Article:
Tezos and Ethereum are a couple of the more popular smart contract platforms in the cryptocurrency space. Although Ethereum is the larger of the two, Tezos has been gaining ground and the project has recently picked up a few high-profile partnerships.
This article will compare and contrast the two platforms, looking at each’s advantages and disadvantages.
Ethereum has a couple of key advantages over Tezos. The first is decentralization. Ethereum is often considered the second most decentralized cryptocurrency, second only to Bitcoin. A decentralized protocol is important because it reduces the chances that any single organization can censor transactions or freeze accounts.
Ethereum’s second advantage is its vast developer community. Ethereum has more developers than any other cryptocurrency, even more developers than Bitcoin. These developers volunteer their time to improve the protocol and build new features, like staking, which has recently been released.
Having a large developer community is a significant advantage because bugs get fixed faster and new features released regularly. A large community can also compound on itself. There is a lot of technical documentation for Ethereum, which makes it easier to build on. The community can also offer support to developers who are working with Ethereum for the first time.
Finally, Ethereum is home DeFi. Although other blockchains, like Polkadot, are also building out a DeFi ecosystem, currently, Ethereum has the largest decentralized finance product suite in the world.
Having all of these products is advantageous because they are interoperable. For example, dozens of different DeFi protocols are all connected to Uniswap in some way. Even if another blockchain, like Tezos, starts to build out its DeFi ecosystem, it won’t have the diversity of applications like Ethereum has.
Arguably the number one selling point for Tezos is that it’s been built with a self-amending feature. Here’s how the Tezos team describes it.
“Tezos is a self-amending blockchain network which incorporates an on-chain mechanism for proposing, selecting, testing, and activating protocol upgrades without the need to hard fork.”
If you’re familiar with a traditional blockchain, like Ethereum or Bitcoin, you’ll know that to make a large change, it’s often necessary to execute a hard fork. The problem is that hard forks can be contentious and can fragment the network. In general, a hard fork just isn’t an elegant way to upgrade a network.
The Tezos advantage is that the network can be upgraded without a hard fork. What this provides is long term stability. Anyone who builds on Tezos can be confident that the network won’t split, as happened on Bitcoin with Bitcoin Cash and Ethereum with Ethereum Classic.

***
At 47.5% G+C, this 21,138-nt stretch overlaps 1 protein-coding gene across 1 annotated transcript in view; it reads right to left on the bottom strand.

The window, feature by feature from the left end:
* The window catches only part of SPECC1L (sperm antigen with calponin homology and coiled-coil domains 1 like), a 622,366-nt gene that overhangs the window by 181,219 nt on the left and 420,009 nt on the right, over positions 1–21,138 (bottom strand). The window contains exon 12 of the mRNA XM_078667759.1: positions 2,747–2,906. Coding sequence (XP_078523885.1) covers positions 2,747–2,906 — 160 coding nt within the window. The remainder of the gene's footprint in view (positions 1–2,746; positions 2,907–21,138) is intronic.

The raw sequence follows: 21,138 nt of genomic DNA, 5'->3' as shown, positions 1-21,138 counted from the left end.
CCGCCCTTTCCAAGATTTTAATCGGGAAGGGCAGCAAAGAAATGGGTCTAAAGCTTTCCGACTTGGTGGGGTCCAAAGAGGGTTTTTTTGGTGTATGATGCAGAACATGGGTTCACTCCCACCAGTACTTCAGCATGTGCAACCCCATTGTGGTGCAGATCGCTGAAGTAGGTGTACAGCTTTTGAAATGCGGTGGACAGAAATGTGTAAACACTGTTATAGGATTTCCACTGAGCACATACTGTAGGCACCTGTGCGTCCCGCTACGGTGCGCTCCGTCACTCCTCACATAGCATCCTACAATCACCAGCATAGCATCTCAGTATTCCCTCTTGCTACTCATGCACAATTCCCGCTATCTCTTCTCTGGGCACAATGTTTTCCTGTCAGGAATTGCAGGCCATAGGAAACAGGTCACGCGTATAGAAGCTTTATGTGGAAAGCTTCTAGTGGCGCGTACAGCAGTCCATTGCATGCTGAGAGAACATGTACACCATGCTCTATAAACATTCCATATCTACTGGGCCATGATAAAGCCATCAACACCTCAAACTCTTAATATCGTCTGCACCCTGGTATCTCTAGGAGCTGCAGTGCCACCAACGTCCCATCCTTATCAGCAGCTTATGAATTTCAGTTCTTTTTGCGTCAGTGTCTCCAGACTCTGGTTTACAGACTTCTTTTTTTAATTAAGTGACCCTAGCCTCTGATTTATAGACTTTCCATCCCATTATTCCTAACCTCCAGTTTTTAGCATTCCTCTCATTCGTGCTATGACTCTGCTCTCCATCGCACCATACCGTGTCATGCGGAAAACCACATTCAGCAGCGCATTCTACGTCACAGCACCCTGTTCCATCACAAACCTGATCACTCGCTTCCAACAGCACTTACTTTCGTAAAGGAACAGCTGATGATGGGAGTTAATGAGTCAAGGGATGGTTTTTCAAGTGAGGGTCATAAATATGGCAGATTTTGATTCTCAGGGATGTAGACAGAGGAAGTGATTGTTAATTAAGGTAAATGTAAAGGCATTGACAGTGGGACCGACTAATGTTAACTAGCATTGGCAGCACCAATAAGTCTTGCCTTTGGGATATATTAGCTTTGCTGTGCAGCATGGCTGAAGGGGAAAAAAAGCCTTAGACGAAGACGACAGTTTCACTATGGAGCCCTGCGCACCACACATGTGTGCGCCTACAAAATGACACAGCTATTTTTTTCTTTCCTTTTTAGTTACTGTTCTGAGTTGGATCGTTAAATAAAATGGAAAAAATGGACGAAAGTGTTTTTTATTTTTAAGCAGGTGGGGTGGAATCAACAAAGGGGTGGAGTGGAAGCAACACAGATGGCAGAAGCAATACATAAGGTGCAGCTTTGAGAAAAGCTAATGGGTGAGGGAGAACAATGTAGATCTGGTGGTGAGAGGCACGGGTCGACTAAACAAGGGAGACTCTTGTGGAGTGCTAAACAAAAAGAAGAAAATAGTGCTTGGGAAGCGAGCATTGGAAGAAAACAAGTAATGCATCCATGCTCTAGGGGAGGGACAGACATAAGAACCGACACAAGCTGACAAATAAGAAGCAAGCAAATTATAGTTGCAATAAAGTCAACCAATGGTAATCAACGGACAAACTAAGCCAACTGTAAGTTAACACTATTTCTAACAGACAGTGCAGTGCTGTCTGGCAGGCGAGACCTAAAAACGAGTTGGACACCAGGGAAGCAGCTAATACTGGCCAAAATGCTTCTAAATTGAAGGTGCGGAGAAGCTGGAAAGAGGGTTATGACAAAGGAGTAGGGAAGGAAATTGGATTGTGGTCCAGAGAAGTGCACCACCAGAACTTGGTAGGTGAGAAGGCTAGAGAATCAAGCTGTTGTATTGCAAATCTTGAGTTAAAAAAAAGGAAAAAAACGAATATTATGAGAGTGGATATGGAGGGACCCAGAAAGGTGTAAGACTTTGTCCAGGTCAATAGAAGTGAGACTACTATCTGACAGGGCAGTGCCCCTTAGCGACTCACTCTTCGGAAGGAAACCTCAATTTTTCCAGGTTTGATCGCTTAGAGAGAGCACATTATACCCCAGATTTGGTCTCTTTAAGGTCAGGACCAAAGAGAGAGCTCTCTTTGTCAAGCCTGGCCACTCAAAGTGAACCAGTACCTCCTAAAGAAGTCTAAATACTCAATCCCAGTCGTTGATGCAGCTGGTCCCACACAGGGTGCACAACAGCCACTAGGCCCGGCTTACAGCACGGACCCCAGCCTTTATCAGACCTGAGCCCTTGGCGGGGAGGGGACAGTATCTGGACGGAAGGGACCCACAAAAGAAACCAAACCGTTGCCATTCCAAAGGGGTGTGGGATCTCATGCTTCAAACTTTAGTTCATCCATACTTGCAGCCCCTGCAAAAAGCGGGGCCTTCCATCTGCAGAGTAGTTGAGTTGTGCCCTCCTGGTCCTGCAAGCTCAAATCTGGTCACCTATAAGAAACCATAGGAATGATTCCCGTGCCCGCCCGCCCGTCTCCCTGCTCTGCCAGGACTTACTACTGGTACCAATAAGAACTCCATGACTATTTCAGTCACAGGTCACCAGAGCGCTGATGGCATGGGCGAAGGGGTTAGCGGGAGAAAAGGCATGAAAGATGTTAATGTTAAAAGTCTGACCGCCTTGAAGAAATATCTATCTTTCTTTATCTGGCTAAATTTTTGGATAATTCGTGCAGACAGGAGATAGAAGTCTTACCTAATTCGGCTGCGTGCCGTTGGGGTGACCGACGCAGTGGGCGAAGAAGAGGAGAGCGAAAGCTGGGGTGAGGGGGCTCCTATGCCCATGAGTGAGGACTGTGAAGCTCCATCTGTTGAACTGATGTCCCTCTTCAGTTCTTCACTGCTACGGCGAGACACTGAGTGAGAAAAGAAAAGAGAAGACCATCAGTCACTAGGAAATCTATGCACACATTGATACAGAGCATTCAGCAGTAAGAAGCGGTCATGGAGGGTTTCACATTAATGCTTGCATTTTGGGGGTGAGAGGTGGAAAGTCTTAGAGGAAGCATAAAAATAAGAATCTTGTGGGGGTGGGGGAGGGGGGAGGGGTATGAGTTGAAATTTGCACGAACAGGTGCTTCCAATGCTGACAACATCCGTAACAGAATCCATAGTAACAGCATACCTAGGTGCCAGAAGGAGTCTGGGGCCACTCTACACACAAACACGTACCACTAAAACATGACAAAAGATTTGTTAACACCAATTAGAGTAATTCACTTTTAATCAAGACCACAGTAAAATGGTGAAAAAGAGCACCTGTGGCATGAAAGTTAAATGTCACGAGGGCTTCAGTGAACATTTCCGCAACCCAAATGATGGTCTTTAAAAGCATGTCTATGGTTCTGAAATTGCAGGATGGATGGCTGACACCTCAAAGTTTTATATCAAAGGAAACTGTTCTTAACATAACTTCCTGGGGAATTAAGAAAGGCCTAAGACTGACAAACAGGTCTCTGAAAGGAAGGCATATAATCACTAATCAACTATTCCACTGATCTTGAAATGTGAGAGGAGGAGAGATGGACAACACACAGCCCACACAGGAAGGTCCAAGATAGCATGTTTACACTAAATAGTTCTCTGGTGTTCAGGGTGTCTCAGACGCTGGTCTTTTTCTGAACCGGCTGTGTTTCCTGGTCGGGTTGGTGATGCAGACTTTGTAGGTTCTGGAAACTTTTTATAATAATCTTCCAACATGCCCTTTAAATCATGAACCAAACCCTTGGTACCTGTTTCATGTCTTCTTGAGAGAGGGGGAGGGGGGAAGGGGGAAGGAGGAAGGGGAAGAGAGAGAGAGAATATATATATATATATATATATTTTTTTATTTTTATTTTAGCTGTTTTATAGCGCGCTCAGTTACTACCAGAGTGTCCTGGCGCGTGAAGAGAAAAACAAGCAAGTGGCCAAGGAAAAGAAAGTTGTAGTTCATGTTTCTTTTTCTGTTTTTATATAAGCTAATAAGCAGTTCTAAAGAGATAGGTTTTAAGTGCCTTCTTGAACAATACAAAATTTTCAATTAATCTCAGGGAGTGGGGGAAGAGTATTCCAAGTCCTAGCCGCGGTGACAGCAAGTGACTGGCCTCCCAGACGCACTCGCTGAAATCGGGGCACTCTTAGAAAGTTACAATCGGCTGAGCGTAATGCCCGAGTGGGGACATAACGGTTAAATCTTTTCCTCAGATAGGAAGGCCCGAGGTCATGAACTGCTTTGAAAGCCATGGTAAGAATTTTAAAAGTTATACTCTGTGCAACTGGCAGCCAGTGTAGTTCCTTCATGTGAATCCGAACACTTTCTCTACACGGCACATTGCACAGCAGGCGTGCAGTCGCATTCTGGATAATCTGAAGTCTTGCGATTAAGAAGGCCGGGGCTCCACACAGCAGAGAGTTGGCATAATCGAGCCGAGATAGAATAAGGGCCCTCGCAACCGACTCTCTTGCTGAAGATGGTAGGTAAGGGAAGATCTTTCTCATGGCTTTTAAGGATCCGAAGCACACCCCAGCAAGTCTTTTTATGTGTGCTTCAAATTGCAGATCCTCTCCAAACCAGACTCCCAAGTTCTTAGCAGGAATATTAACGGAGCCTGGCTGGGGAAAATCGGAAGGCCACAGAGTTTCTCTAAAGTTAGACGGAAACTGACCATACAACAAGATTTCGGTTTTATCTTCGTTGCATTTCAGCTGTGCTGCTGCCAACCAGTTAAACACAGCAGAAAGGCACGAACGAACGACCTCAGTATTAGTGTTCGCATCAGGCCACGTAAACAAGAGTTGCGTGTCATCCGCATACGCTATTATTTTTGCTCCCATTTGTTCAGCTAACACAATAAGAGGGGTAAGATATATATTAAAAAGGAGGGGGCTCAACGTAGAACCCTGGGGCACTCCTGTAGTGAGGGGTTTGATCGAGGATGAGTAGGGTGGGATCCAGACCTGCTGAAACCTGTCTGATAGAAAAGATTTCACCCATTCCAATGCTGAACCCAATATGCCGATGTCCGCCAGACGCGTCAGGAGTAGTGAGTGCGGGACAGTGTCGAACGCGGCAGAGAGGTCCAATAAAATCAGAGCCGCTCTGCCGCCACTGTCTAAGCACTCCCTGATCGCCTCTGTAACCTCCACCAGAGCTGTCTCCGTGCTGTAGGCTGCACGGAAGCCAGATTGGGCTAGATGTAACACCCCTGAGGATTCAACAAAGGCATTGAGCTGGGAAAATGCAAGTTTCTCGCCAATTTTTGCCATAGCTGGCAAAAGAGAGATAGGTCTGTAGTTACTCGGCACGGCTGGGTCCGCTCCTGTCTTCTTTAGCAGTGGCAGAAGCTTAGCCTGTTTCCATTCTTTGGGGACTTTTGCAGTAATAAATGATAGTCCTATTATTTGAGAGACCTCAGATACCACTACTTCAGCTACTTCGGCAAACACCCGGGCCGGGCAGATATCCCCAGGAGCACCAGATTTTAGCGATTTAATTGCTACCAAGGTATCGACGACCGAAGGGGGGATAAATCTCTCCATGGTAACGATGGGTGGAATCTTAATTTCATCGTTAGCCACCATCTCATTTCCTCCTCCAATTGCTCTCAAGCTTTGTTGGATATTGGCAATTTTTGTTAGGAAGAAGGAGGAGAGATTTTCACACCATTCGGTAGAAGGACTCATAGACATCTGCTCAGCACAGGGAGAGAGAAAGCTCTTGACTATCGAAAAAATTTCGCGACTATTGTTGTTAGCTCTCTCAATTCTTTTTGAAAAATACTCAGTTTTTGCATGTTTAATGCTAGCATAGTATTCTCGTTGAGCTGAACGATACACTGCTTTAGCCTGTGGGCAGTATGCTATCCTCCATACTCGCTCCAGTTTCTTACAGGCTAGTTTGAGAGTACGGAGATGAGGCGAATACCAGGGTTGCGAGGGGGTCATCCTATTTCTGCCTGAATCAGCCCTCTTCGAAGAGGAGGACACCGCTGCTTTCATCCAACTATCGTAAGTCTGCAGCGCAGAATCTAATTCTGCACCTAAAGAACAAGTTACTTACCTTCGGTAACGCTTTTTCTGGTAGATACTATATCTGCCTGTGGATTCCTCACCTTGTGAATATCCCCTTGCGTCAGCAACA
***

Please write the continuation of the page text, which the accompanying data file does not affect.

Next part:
This self-amending feature was cited as one of the reasons that a large consortium of automakers decided to build on Tezos. BMW, Audi, Porsche, and a few other large automotive manufacturers, have decided to use Tezos to verify the authenticity of the firmware installed in their cars.
Besides favoring the self-amending feature, the automakers also praised the fact that Tezos is capable of clearing significantly more transactions per second than Ethereum. Although Tezos is more centralized, the advantage of centralization is speed. For certain clients, like automakers, fast transactions are more important than decentralization.
This could be the case for other large companies as well. Perhaps the Tezos advantage is that the blockchain appeals to large manufacturers and other corporations, who find speed more important than building on the most decentralized protocol.
Tezos Beats Ethereum on Gas Costs
Throughout the summer and fall of 2020, Ethereum has experienced periods of extreme network congestion. On some days, there was so much traffic on Ethereum that sending even a simple transaction could cost as much as $5 or $10.
More complex transactions could cost anywhere from $50 to $100 or more. This is a bad situation since it makes Ethereum unusable for the average person. While some scaling solutions will be coming out on Ethereum, it’s not clear that these solutions will immediately fix the problem.
Recognizing an opportunity, Tezos recently implemented the “Delphi” upgrade, which reduced gas requirements for executing smart contracts. Tezos claims that in many cases, the gas requirement may be reduced by as much as 75%. In other words, executing a smart contract will be 3x cheaper than it previously was.
Fast transaction speeds combined with low fees could get some percentage of Ethereum users and developers to move to Tezos. The longer Ethereum remains congested, and the longer that fees remain high, the more people will move to other chains like Tezos. This puts the pressure on the Ethereum community to find a way to scale the blockchain.
Which Blockchain is Better?
There isn’t one blockchain that’s always going to be better no matter what. The best choice will depend on the varying needs of the user or developer.
If you want to be part of the largest DeFi ecosystem, that means Ethereum since no other cryptocurrency in the world has a decentralized finance movement as big. Ethereum is also the best choice if decentralization and immutability are important. When a developer wants to create an application that can’t be shut down, they build on Ethereum.
On the other hand, if scalability and fast transaction speeds are a priority, Tezos is the better protocol. The Tezos self-amending feature is also really cool since it does away with hard forks.
It could be a few years or more before we see which smart contract platform ends up being the long term winner — Ethereum with its decentralized structure but slower speeds, or Tezos with its high-speed transactions and self-amending protocol. Of course, both can appeal to distinct markets as they boast different features. It does not have to be one or the other.